The Borno Fish Producers and Marketers Association has said that it losses about N500 million in fish business every week due to the lingering Boko Haram insurgency in the state.
The association added that prior to the Boko Haram insurgency, over 30 trailer loads of fish were received every week on the Maiduguri fish market from Baga, Gamboru and the shore of Lake Chad.
The chairman of the association, Alhaji Abatcha Mandalama, disclosed this in an exclusive interview with LEADERSHIP Friday in Maiduguri, the Borno state capital yesterday.
He said not only that thousands of the members are now impoverished, but the state government is losing much in revenue to the challenges facing fish business in the state, being one of the major sources of revenue prior to the crisis.
Mandalama said prior to the Boko Haram insurgency, a carton of Aspen filled with fish was sold at N19,000 but it’s now sold at 38,000, while a carton of Rothmans filled with fish, which was as well sold at N7500, now goes for N18, 000.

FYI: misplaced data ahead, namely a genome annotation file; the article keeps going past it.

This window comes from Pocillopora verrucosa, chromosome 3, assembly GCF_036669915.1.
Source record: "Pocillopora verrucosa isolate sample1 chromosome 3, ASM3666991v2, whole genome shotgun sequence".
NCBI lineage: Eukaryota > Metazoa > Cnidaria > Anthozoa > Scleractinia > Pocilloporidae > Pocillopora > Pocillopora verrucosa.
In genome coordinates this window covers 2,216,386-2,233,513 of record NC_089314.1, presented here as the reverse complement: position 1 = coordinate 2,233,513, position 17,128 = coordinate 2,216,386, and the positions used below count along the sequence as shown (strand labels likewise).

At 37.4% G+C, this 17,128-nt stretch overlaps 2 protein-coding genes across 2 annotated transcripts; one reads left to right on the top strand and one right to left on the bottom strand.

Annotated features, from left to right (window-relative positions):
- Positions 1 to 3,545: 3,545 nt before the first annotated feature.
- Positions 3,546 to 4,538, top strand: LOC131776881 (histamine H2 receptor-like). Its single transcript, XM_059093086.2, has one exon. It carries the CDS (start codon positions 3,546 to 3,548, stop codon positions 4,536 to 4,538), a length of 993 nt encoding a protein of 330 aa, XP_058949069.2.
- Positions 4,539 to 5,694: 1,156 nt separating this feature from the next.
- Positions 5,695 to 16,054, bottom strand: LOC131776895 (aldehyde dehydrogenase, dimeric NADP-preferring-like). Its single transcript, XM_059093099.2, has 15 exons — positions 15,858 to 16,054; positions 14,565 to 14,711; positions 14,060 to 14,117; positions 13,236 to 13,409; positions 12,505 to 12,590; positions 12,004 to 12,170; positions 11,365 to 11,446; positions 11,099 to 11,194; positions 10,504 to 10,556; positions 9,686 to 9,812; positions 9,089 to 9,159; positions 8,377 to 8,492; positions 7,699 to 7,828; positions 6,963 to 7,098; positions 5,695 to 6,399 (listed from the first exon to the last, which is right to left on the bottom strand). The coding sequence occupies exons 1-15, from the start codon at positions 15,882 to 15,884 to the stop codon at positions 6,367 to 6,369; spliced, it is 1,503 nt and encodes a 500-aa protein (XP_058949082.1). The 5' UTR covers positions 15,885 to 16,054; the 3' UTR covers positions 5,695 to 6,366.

He attributed the high cost to the Boko Haram terrorists that have prevented fishermen from fishing in the Lake Chad axis.
The chairman said until the military clears terrorists, who are now operating in the rivers and restores normalcy for fish business, the economy will still remain in shambles.
According to him, at the initial stage, the terrorists recruited a particular tribe of fishermen in the Lake Chad, who are known to live and sleep on top of water` to boost the fishing business they took away from people.
He said, “The entire roads we pass while transporting fish to Maiduguri have been blocked by the Boko Haram terrorists. Governor Babagana Umara Zulum earlier constituted a committee, but our challenges are that the work of the committee is restricted to Gamboru”.
“There is fish in Gamboru but bringing the fish down to Maiduguri has been a great challenge. We have been seeking to have an audience with Governor Zulum to discuss how to improve the business, but all our efforts are to no avail”.
“We are pleading with the governor to grant us an audience so that we can discuss how to revive the fishing business in Lake Chad and improve the economy of the state”, the chairman said.
He said without clearing the terrorists from the water zones, the relocated Internally Displaced Persons (IDPs) from Marte and Baga cannot go back to their fishing and farming business, except to depend on handouts from government and Non-governmental Organisations (NGOs).
“These people that have been relocated to Marte and Baga are fish farmers, but with the activities of the Boko Haram terrorists which is still ongoing in the areas, they cannot return back to their business”.
“If the Boko Haram war is not fought on the Lake Chad waters, fishing business will elude Borno and further subject people to abject poverty”, he said.